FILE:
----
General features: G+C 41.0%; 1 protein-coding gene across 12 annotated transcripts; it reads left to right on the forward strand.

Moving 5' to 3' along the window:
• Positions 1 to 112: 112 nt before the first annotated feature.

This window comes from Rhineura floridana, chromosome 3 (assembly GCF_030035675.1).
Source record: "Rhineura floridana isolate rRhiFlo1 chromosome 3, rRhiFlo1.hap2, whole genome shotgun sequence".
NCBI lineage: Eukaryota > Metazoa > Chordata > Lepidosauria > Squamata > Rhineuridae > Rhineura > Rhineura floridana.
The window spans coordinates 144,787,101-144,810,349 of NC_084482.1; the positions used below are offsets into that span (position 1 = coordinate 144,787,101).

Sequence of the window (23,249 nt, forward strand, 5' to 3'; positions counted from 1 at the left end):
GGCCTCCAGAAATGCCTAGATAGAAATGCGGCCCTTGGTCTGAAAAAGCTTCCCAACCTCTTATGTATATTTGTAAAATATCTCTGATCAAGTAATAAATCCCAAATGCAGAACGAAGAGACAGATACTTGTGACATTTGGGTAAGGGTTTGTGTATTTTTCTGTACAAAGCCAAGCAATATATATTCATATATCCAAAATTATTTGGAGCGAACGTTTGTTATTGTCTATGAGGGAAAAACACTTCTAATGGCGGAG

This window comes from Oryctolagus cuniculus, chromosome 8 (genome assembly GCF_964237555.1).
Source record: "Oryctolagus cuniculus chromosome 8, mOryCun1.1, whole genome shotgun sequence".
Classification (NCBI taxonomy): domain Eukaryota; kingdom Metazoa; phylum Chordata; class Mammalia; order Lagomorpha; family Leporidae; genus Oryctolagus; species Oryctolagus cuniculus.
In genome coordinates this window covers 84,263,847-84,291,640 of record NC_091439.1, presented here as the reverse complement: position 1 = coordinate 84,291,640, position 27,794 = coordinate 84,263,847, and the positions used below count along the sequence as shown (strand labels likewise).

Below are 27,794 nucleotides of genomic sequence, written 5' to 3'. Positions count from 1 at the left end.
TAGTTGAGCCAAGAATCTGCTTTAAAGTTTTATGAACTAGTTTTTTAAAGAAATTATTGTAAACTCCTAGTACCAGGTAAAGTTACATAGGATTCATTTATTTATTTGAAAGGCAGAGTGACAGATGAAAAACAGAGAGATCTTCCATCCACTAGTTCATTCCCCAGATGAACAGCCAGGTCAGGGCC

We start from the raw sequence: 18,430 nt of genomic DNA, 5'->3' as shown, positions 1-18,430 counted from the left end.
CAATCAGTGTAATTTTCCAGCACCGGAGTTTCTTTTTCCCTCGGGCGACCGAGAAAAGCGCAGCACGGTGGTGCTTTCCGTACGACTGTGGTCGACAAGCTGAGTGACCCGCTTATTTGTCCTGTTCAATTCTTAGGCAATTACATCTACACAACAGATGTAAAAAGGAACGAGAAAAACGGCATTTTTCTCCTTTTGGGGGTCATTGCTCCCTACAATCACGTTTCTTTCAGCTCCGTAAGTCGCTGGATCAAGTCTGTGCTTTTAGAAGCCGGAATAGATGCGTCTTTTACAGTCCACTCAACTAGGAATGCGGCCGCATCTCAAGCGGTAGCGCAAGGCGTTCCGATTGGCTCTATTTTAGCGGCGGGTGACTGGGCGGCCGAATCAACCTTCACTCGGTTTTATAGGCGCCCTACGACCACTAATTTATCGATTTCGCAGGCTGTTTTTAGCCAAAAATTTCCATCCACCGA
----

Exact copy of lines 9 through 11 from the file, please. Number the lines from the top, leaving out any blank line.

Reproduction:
GGCCTCCAGAAATGCCTAGATAGAAATGCGGCCCTTGGTCTGAAAAAGCTTCCCAACCTCTTATGTATATTTGTAAAATATCTCTGATCAAGTAATAAATCCCAAATGCAGAACGAAGAGACAGATACTTGTGACATTTGGGTAAGGGTTTGTGTATTTTTCTGTACAAAGCCAAGCAATATATATTCATATATCCAAAATTATTTGGAGCGAACGTTTGTTATTGTCTATGAGGGAAAAACACTTCTAATGGCGGAG

This window comes from Oryctolagus cuniculus, chromosome 8 (genome assembly GCF_964237555.1).
Source record: "Oryctolagus cuniculus chromosome 8, mOryCun1.1, whole genome shotgun sequence".